The popular German tabloid Bild asked today: "Is Britain destroying the EU?" The headline reflects the unease felt across Europe over David Cameron's promise to re-negotiate its EU membership.
Europe now knows what it long suspected: many in Britain have a completely different vision of the EU than those on the continent. David Cameron's European idea is of a flexible, pragmatic union that focuses on trade. The question he asks is: can the EU, as it is currently structured, deliver prosperity? In the rest of Europe they believe that closer integration will build the European dream.
The relationship on many levels is remarkably deep. There have been eight million student exchanges between the two countries. More than 2,000 French and German towns have a partnership. The political links are equally strong, but at times tempestuous.
In Britain it may be the week of David Cameron's much-awaited speech, but in the rest of Europe it is the week that celebrates 50 years of Franco-German friendship.
On 22 January 1963 General de Gaulle of France and Germany's Konrad Adenauer signed the Elysee Treaty in Paris. On Tuesday the friendship between the two countries will be lavishly celebrated in Berlin.
Sooner or later, politics - with all its raucousness and uncertainty - was going to return to Italy. It now looks as if elections will be held in February rather than in April when the government's term runs out.
On Saturday night Mario Monti announced that he would stand down as soon as parliament has approved next year's budget. He took the decision after Silvio Berlusconi's People of Freedom Party (PdL) had withdrawn its support. "I have become convinced," said the Italian prime minister, "that we could not continue like this anymore".
Greek Prime Minister Antonis Samaras has declared a "new day" for his troubled country. He believes that on Monday night in Brussels he won a much better deal than he could have hoped for when he came into office a few months back.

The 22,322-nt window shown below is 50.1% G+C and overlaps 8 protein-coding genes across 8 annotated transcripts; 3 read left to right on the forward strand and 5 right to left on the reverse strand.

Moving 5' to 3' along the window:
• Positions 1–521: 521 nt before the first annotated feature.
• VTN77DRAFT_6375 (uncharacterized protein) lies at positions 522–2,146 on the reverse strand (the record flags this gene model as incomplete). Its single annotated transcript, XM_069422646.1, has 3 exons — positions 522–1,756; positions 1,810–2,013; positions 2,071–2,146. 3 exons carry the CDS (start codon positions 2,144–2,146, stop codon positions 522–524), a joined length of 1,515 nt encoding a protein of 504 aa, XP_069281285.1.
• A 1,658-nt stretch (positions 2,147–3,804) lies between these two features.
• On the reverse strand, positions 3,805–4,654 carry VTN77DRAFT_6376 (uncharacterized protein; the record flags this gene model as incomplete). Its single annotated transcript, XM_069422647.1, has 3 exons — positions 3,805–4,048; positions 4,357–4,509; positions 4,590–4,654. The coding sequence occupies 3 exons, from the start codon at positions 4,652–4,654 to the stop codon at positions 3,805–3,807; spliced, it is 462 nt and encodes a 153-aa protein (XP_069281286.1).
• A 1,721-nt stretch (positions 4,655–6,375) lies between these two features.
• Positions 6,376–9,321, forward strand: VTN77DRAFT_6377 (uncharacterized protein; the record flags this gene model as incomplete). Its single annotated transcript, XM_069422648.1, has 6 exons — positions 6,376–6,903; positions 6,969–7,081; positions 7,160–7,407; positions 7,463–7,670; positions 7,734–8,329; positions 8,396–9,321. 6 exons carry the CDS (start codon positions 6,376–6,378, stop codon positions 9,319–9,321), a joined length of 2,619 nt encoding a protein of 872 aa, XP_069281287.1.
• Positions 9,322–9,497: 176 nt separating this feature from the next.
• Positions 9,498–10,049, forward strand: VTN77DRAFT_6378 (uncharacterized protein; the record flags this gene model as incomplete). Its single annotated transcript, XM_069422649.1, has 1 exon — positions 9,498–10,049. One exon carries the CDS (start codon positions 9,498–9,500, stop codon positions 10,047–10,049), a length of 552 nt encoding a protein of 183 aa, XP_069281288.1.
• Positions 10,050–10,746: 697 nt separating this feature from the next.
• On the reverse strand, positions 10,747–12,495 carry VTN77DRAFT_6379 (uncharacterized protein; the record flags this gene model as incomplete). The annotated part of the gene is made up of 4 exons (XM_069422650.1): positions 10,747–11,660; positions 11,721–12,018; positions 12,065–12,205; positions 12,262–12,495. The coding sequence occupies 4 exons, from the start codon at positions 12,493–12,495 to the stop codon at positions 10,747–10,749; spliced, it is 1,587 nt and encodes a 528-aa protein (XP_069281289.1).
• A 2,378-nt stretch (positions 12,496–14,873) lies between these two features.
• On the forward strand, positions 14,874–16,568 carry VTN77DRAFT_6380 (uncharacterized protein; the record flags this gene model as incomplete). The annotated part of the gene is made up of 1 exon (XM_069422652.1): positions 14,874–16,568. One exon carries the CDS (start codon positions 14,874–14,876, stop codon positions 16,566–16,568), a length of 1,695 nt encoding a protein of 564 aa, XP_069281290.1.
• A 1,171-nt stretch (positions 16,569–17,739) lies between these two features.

Firstly, the possibility of Greece leaving the euro in the short term is off the table. In all but name it had been since August when German Chancellor Angela Merkel decided to stick with Greece.
The French have threatened to use their veto if farming subsidies are reduced. Some other countries like Denmark are fighting for a rebate of their own. So every step towards the British position creates problems elsewhere.
The Germans are not far from the Van Rompuy proposal and are prepared to compromise. They are protective of their neighbour Poland and do not want to see an important ally losing out.
Nothing focuses leaders' minds like money and budgets. The voters may not be able to follow much of the EU's business but they usually can follow what funding goes to Brussels.
However when it comes to the EU, nothing is quite what it seems. Riddles and enigmas are all wrapped together. It is enough to say that all countries do not begin from the same starting point when they assess the budget, nor do they use the same criteria.
The Greek drama, which has preoccupied Europe for almost three years, continues. Another chapter is turned. The problem lies unresolved.
The eurozone's finance ministers have given Greece another two years to make the cuts promised. It is a small reward for the Greek Prime Minister Antonis Samaras for arm-twisting through the Greek parliament another round of tax rises and spending cuts.
These are difficult days for Britain in Europe. Allies are wary. Old friendships under strain. There is increasing impatience with the UK and what are seen as its incessant demands to be treated as a special case.
In the current debate about the next seven-year EU budget the finger of blame is firmly pointed at Britain. The Commissioner for Financial Programming, Janusz Lewandowski, makes the case that more Europe means more money.
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